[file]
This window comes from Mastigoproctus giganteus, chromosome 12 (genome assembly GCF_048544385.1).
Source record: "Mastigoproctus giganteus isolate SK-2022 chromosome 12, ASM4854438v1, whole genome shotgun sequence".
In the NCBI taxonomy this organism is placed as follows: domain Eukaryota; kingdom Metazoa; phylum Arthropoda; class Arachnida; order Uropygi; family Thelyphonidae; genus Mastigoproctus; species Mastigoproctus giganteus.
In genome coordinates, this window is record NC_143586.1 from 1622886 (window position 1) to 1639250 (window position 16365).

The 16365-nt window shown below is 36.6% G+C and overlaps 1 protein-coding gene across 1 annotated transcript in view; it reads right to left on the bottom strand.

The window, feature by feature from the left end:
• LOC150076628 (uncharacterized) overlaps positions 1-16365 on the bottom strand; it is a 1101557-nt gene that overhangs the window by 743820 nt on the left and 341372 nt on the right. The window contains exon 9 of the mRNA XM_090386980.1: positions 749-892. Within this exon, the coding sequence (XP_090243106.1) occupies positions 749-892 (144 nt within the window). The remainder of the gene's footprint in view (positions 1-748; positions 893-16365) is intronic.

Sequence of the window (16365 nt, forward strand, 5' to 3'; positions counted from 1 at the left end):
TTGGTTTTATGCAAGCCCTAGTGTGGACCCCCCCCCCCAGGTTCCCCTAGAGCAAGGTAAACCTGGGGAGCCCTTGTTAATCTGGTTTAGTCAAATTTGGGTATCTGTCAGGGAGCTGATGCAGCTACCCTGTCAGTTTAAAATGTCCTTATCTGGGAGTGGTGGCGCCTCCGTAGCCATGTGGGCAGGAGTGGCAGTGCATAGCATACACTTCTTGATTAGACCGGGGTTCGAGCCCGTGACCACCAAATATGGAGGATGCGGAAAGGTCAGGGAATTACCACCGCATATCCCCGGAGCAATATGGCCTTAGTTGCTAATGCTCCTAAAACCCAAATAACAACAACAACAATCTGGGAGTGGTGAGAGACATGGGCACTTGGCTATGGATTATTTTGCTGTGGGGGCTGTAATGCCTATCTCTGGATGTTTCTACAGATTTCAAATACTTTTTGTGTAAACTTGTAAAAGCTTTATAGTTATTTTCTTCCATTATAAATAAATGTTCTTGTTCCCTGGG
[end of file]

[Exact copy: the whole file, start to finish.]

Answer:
This window comes from Mastigoproctus giganteus, chromosome 12 (genome assembly GCF_048544385.1).
Source record: "Mastigoproctus giganteus isolate SK-2022 chromosome 12, ASM4854438v1, whole genome shotgun sequence".
In the NCBI taxonomy this organism is placed as follows: domain Eukaryota; kingdom Metazoa; phylum Arthropoda; class Arachnida; order Uropygi; family Thelyphonidae; genus Mastigoproctus; species Mastigoproctus giganteus.
In genome coordinates, this window is record NC_143586.1 from 1622886 (window position 1) to 1639250 (window position 16365).

The 16365-nt window shown below is 36.6% G+C and overlaps 1 protein-coding gene across 1 annotated transcript in view; it reads right to left on the bottom strand.

The window, feature by feature from the left end:
• LOC150076628 (uncharacterized) overlaps positions 1-16365 on the bottom strand; it is a 1101557-nt gene that overhangs the window by 743820 nt on the left and 341372 nt on the right. The window contains exon 9 of the mRNA XM_090386980.1: positions 749-892. Within this exon, the coding sequence (XP_090243106.1) occupies positions 749-892 (144 nt within the window). The remainder of the gene's footprint in view (positions 1-748; positions 893-16365) is intronic.

Sequence of the window (16365 nt, forward strand, 5' to 3'; positions counted from 1 at the left end):
TTGGTTTTATGCAAGCCCTAGTGTGGACCCCCCCCCCCAGGTTCCCCTAGAGCAAGGTAAACCTGGGGAGCCCTTGTTAATCTGGTTTAGTCAAATTTGGGTATCTGTCAGGGAGCTGATGCAGCTACCCTGTCAGTTTAAAATGTCCTTATCTGGGAGTGGTGGCGCCTCCGTAGCCATGTGGGCAGGAGTGGCAGTGCATAGCATACACTTCTTGATTAGACCGGGGTTCGAGCCCGTGACCACCAAATATGGAGGATGCGGAAAGGTCAGGGAATTACCACCGCATATCCCCGGAGCAATATGGCCTTAGTTGCTAATGCTCCTAAAACCCAAATAACAACAACAACAATCTGGGAGTGGTGAGAGACATGGGCACTTGGCTATGGATTATTTTGCTGTGGGGGCTGTAATGCCTATCTCTGGATGTTTCTACAGATTTCAAATACTTTTTGTGTAAACTTGTAAAAGCTTTATAGTTATTTTCTTCCATTATAAATAAATGTTCTTGTTCCCTGGG